Pi Eridani

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π Eridani
Observation data
Epoch J2000.0      Equinox J2000.0 (ICRS)
Constellation Eridanus
Right ascension 03h 46m 08.53581s[1]
Declination −12° 06′ 05.7282″[1]
Apparent magnitude (V) 4.40[2] (4.38 - 4.44[3])
Characteristics
Spectral type M1 III[4]
U−B color index +1.96[2]
B−V color index +1.61[2]
Variable type Lb?[3]
Astrometry
Radial velocity (Rv) 45.2±0.1[5] km/s
Proper motion (μ) RA: +55.98[1] mas/yr
Dec.: +59.28[1] mas/yr
Parallax (π) 6.78 ± 0.53[1] mas
Distance 480 ± 40 ly
(150 ± 10 pc)
Details
Radius 77[6] R
Luminosity 1,123[7] L
Temperature 3,841[7] K
Other designations
π Eridani, π Eri, 26 Eridani, BD-12° 707, HD 23614, HIP 17593, HR 1162, SAO 149158.[8]
Database references
SIMBAD data

Pi Eridani (π Eri) is a star in the constellation Eridanus. It has an apparent visual magnitude of 4.40,[2] which is bright enough to be seen on a dark, clear night. Based upon parallax measurements, it is located roughly 480 light years from the Sun.

This is an evolved red giant star with a stellar classification of M1 III,[4] and is currently on the asymptotic giant branch.[9] It is a slow irregular variable type LB that can increase in magnitude up to 4.38.[3][10] The measured angular diameter of this star is 4.8±0.5 mas.[11] At the estimated distance of Pi Eridani, this yields a physical size of about 77 times the radius of the Sun.[6] It shines with 1,123[7] times the luminosity of the Sun from an outer atmosphere at an effective temperature of 3,841 K.[7]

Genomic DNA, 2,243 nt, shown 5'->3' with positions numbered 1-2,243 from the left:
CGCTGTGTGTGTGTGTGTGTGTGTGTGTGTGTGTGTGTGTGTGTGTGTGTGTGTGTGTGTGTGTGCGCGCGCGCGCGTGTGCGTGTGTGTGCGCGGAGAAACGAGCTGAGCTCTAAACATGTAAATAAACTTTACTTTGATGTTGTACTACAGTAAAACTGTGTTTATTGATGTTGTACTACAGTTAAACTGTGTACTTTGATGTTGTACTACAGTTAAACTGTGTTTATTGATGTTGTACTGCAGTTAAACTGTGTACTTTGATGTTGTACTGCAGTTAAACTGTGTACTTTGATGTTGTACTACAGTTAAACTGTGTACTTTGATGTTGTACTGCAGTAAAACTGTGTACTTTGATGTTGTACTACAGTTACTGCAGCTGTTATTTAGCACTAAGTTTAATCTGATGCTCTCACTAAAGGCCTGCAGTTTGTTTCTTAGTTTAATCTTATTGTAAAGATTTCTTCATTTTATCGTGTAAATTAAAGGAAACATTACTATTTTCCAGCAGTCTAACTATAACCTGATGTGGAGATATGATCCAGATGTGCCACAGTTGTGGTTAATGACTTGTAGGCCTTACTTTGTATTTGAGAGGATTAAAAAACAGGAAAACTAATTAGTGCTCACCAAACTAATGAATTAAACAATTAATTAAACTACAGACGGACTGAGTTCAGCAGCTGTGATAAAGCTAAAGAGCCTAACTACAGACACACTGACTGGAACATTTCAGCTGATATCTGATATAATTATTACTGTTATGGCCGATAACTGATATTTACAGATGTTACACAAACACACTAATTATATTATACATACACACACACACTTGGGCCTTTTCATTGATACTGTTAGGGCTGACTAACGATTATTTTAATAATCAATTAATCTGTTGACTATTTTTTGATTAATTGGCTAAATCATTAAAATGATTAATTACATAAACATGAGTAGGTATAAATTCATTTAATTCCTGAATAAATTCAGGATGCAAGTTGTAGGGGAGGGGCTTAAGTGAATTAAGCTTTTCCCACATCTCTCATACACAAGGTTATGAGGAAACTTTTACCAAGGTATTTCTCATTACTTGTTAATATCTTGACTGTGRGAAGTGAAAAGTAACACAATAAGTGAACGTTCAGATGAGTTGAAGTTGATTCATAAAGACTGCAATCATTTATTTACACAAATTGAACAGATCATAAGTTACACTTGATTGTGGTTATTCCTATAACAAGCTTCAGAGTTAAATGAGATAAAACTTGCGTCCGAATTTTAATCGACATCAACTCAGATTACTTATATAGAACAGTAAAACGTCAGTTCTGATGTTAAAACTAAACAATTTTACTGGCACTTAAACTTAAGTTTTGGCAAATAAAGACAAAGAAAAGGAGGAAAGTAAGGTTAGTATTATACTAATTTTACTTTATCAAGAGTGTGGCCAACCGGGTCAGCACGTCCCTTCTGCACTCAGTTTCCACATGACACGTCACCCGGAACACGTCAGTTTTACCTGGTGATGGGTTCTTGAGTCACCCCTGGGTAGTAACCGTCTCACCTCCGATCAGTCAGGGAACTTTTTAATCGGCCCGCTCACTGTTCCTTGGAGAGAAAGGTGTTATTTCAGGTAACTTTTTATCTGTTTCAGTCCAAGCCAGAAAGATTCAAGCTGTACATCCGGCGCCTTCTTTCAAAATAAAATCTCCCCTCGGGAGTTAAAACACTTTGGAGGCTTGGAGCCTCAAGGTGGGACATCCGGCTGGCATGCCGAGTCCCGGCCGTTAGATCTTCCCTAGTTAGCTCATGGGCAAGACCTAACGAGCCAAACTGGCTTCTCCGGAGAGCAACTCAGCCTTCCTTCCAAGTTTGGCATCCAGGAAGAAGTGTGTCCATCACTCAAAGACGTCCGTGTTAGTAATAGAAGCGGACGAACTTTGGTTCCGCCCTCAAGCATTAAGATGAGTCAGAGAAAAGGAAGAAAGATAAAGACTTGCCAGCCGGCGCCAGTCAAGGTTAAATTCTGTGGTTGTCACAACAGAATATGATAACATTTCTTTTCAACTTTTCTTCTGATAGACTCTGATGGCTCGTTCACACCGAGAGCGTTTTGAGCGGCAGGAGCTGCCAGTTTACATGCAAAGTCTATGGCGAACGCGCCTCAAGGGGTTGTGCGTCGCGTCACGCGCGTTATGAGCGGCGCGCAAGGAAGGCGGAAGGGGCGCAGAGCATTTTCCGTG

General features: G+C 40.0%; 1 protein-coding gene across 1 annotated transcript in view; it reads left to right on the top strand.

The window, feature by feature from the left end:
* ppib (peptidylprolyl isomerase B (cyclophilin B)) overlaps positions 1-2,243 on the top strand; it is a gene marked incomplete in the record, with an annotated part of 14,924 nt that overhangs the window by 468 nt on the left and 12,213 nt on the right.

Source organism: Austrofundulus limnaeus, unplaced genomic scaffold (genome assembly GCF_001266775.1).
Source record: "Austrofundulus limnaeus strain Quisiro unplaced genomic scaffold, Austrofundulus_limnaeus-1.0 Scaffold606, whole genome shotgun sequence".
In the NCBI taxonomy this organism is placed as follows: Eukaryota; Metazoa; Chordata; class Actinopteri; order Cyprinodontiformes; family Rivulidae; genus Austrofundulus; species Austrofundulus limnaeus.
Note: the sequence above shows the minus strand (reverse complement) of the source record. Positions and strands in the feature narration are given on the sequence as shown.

References[edit]

  1. ^ a b c d e van Leeuwen, F. (2007), "Validation of the new Hipparcos reduction", Astronomy and Astrophysics, 474 (2): 653–664, arXiv:0708.1752Freely accessible, Bibcode:2007A&A...474..653V, doi:10.1051/0004-6361:20078357. 
  2. ^ a b c d Mermilliod, J.-C. (1986), Compilation of Eggen's UBV data, transformed to UBV (unpublished), SIMBAD, Bibcode:1986EgUBV........0M. 
  3. ^ a b c Samus, N. N.; Durlevich, O. V.; et al. (2007), Combined General Catalogue of Variable Stars (GCVS4.2), retrieved 2016-09-30. VizieR On-line Data Catalog: B/gcvs. 
  4. ^ a b Houk, N.; Smith-Moore, M. (1988), Michigan Catalogue of Two-dimensional Spectral Types for the HD Stars, 4, Bibcode:1988MSS...C04....0H. 
  5. ^ Gontcharov, G. A. (November 2006), "Pulkovo Compilation of Radial Velocities for 35 495 Hipparcos stars in a common system", Astronomy Letters, 32 (11): 759–771, Bibcode:2006AstL...32..759G, doi:10.1134/S1063773706110065. 
  6. ^ a b Lang, Kenneth R. (2006), Astrophysical formulae, Astronomy and astrophysics library, 1 (3 ed.), Birkhäuser, ISBN 3-540-29692-1.  The radius (R*) is given by:
  7. ^ a b c d McDonald, I.; et al. (2012), "Fundamental Parameters and Infrared Excesses of Hipparcos Stars", Monthly Notices of the Royal Astronomical Society, 427 (1): 343–57, arXiv:1208.2037Freely accessible, Bibcode:2012MNRAS.427..343M, doi:10.1111/j.1365-2966.2012.21873.x. 
  8. ^ "pi. Eri -- Long Period Variable candidate", SIMBAD Astronomical Database, Centre de Données astronomiques de Strasbourg, retrieved 2016-10-11. 
  9. ^ Eggen, O. J. (1992), "Asymptotic giant branch stars near the sun", The Astronomical Journal, 104: 275, Bibcode:1992AJ....104..275E, doi:10.1086/116239. 
  10. ^ Mennessier, M. O.; et al. (August 2001), "Long period variable stars: galactic populations and infrared luminosity calibrations", Astronomy and Astrophysics, 374: 968–979, arXiv:astro-ph/0105552Freely accessible, Bibcode:2001A&A...374..968M, doi:10.1051/0004-6361:20010764. 
  11. ^ Richichi, A.; Percheron, I. (May 2005), "First results from the ESO VLTI calibrators program", Astronomy and Astrophysics, 434 (3): 1201–1209, arXiv:astro-ph/0501532Freely accessible, Bibcode:2005A&A...434.1201R, doi:10.1051/0004-6361:20042257.